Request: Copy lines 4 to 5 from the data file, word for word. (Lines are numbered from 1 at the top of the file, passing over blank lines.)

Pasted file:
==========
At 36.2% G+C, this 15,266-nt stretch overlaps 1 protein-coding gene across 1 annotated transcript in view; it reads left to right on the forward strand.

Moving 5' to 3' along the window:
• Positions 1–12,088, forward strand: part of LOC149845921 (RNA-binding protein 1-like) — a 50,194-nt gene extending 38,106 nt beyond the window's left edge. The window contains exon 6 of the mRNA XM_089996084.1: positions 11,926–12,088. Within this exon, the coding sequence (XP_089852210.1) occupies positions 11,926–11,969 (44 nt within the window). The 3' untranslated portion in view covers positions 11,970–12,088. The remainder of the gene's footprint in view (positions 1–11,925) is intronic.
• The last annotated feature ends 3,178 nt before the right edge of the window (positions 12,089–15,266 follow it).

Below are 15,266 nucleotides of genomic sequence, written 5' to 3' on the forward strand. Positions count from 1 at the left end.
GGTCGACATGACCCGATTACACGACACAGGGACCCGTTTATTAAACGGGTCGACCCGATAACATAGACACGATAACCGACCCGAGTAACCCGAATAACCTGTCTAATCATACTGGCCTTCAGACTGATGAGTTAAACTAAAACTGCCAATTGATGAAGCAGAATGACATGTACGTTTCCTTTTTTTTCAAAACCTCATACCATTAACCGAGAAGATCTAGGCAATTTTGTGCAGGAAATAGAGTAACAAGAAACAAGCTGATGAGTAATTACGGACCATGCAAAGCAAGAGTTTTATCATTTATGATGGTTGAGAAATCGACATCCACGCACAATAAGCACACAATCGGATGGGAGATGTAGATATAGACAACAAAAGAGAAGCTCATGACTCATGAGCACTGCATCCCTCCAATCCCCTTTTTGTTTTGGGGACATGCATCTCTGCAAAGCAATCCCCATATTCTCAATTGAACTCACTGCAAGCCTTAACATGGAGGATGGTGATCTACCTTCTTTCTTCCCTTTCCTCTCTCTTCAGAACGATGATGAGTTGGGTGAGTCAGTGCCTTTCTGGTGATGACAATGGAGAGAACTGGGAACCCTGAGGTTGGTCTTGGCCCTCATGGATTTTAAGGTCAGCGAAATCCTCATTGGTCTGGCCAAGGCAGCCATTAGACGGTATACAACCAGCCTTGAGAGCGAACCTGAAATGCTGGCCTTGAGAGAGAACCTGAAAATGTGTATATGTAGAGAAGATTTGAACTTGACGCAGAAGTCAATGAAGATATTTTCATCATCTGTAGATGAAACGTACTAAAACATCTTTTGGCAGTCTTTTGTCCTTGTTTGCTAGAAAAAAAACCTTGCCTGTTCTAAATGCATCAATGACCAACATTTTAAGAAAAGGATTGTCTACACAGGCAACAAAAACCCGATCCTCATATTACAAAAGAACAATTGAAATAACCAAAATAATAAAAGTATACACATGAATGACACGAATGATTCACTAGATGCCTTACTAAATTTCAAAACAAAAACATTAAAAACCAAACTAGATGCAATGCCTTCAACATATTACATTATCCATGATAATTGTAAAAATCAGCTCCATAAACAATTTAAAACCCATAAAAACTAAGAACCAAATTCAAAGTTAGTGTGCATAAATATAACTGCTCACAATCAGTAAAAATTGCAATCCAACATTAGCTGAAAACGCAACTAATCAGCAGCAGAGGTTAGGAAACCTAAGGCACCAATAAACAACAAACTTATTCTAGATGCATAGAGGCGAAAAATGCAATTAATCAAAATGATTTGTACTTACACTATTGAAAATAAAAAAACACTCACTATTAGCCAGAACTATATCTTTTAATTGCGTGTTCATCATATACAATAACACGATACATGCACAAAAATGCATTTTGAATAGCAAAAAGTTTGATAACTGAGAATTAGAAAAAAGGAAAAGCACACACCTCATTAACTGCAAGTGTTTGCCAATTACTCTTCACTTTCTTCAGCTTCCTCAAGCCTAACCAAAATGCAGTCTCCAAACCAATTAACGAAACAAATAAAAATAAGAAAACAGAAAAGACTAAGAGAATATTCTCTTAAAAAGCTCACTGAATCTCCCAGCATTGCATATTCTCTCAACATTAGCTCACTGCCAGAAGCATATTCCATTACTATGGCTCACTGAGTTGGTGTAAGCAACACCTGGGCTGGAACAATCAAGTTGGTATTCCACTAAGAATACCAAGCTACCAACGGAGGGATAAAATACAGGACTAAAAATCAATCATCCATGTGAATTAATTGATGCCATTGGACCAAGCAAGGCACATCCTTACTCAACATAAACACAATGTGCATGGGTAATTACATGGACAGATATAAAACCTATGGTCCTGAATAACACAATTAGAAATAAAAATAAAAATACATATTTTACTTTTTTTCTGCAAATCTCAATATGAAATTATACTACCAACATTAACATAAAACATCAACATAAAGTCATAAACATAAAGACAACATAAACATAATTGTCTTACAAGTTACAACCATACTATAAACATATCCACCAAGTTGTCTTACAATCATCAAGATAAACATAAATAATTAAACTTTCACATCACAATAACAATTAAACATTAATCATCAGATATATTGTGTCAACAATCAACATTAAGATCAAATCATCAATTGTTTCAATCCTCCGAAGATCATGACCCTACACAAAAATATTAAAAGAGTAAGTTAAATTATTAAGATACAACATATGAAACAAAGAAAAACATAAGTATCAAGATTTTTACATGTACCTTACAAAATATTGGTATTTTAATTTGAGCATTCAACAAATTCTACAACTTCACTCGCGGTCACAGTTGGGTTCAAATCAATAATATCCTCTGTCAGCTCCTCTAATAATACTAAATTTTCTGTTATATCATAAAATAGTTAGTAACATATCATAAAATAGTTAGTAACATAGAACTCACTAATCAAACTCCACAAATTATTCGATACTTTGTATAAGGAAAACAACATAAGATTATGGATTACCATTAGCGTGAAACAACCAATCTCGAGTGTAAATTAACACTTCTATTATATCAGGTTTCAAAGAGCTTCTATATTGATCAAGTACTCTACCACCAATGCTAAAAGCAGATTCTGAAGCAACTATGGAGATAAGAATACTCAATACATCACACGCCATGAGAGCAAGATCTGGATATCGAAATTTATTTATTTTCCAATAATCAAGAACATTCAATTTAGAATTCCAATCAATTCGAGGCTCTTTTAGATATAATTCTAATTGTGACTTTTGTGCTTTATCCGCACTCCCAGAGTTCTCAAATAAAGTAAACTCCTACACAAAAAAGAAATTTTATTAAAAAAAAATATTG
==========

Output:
• The last annotated feature ends 3,178 nt before the right edge of the window (positions 12,089–15,266 follow it).

Below are 15,266 nucleotides of genomic sequence, written 5' to 3' on the forward strand. Positions count from 1 at the left end.